Hong Kong has been rocked by pro-democracy, anti-government protests for more than six months now, with escalating violence and anger on all sides. What began as peaceful mass marches has exploded into the city’s biggest political crisis in modern times.It’s also become a geopolitical mess with worldwide implications. Companies, brands, politicians and celebrities — even LeBron James — have been caught in the crossfire. Nobody is quite sure where the protests are headed, but there’s no clear end in sight.Here’s everything you need to know about the Hong Kong protests.
Why are people protesting?
The protests began in June with one main objective — for the government to withdraw a controversial bill that would have allowed extradition of fugitives to mainland China. Critics worried Beijing could use the bill to prosecute people for political reasonsunder China’s opaque legal system.Unlike other cities in China, which are tightly governed by the authoritarian central government,Hong Kong is a semi-autonomous city with its own legal and political systems. Protesters feared the bill would allow China to encroach on these rare freedoms. As the stand-off with the government stretched on, peaceful mass marches increasingly descended into violent clashes with police — and the movement quickly grew to include five major demands:
- Fully withdraw the extradition bill
- Set up an independent inquiry to probe police brutality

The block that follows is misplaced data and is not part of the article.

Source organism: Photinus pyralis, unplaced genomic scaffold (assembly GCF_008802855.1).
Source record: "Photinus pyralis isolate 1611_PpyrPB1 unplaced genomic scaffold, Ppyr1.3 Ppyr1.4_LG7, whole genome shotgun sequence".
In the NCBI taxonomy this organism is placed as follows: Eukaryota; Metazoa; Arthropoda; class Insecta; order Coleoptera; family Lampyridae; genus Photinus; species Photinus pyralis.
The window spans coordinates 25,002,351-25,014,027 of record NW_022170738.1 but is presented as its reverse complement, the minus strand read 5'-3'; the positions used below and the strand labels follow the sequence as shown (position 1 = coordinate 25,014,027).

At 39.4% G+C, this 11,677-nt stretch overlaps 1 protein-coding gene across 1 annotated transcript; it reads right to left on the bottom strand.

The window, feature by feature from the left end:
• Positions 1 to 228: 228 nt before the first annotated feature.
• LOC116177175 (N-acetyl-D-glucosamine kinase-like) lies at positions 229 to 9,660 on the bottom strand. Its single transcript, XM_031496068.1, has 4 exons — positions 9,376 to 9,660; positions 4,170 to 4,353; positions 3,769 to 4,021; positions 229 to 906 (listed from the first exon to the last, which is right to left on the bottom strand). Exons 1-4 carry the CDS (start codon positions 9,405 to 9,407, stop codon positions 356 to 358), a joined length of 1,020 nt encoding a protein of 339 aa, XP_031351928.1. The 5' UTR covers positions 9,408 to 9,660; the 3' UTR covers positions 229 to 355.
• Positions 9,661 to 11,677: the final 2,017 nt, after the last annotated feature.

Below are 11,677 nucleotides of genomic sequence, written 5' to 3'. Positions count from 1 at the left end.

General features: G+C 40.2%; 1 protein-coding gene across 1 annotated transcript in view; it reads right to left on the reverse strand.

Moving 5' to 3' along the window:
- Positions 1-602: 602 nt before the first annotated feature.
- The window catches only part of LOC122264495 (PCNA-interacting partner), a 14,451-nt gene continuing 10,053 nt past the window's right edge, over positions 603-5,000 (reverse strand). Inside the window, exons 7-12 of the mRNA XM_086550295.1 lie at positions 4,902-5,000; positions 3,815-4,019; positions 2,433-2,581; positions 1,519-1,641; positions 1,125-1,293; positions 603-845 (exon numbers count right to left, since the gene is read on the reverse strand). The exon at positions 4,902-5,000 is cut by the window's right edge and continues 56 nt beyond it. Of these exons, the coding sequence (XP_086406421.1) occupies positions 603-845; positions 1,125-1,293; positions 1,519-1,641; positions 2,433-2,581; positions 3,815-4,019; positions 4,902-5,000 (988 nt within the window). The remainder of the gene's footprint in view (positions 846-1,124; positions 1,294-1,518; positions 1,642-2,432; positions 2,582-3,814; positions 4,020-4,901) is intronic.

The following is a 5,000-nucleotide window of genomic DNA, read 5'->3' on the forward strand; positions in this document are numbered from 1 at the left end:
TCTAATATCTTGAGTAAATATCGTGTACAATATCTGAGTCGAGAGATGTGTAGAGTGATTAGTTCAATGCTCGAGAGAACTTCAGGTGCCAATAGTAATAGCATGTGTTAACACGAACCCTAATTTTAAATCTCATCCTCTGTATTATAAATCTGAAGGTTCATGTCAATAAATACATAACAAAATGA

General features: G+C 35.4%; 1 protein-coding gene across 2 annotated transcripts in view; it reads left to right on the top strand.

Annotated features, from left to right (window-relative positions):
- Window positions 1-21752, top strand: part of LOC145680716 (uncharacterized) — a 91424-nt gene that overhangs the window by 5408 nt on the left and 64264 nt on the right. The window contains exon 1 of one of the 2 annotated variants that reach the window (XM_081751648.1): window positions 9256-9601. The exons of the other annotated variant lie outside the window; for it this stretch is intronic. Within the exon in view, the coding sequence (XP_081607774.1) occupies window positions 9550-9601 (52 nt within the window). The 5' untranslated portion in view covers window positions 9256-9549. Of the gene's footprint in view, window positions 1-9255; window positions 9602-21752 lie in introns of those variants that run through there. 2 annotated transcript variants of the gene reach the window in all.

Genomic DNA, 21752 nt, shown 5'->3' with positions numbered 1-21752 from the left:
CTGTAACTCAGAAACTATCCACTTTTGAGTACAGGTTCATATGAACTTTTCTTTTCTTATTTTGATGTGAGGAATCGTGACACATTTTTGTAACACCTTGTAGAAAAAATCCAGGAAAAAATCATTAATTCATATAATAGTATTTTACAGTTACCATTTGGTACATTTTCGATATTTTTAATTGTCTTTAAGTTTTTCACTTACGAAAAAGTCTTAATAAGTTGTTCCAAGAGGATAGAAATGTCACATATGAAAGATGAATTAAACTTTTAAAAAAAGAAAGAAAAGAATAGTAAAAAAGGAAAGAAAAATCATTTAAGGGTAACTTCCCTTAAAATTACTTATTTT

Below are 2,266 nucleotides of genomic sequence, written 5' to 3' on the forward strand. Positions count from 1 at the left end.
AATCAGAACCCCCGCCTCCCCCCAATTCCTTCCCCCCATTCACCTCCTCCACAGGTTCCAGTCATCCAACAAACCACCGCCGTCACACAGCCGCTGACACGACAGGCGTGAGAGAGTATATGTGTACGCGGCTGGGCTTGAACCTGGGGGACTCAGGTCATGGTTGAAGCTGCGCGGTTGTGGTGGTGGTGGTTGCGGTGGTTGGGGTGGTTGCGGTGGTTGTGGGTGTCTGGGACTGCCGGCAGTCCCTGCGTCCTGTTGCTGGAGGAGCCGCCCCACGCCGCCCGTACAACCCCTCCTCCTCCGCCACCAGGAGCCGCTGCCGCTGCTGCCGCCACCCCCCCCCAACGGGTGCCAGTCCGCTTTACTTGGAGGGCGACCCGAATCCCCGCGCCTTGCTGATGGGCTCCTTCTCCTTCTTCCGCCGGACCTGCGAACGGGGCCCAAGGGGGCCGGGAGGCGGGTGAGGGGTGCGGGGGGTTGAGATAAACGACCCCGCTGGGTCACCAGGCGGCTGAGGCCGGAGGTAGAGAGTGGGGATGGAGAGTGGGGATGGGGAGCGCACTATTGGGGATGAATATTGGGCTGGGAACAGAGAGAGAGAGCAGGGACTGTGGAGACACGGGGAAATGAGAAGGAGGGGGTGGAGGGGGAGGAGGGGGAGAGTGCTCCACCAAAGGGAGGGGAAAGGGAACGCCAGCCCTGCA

- Withdraw a characterization of early protests as “riots”
- Release those arrested at protests
- Implement universal suffrage in Hong Kong
The broader demands reflect a long-standing call for full democracy, which Hong Kong does not have — its leader is chosen by a tiny election committee dominated by pro-establishment, pro-Beijing voters.By the time Hong Kong’s leader, Carrie Lam agreed to the first demand, withdrawing the bill, it was too late to quell the movement’s momentum. Back to top
How did this spin out of control?
This began with peaceful marches. Now, two protesters have been shot with live rounds, a man was set on fire, and another man died after being hit with a brick during clashes.Long-standing allegations of police neglect, as well as several violent incidents have added fuel to the fire and pushed the city further into chaos. On July 21, a mob violently attacked protesters in a subway station, injuring at least 45 people. Protesters accuse the police of inaction during the attack, and many saw this as a sign that the police force couldn’t be trusted to protect the people.Protesters have also become more extreme in their vandalism, setting fires in subway stations and smashing shop windows — drawing criticism of senseless destruction from those who oppose the movement, and even some supporters. Rampant misinformation and conspiracy theories online have also added to the polarization and widespread sense of fear. Violent confrontations have taken place during some protests, and people accused of being “infiltrators” have been savagely beaten.
What has the government said?
Hong Kong Chief Executive Carrie Lam did publicly apologize early on in the summer, saying the unrest was “caused by the deficiencies of the (Hong Kong) government.”But since then, she and other official bodies have taken a harder line. Nearly every week, the police condemn “rioters,” and call for law and order. Lam warned that the protests were bringing Hong Kong “to the brink of no return,” and that the government would not concede to protesters’ demands.”If there is any wishful thinking that by escalating violence the (Hong Kong) government will yield to pressure to satisfy protesters’ so-called demands, I’m making this clear that will not happen,” she said.
What is China’s role in all this?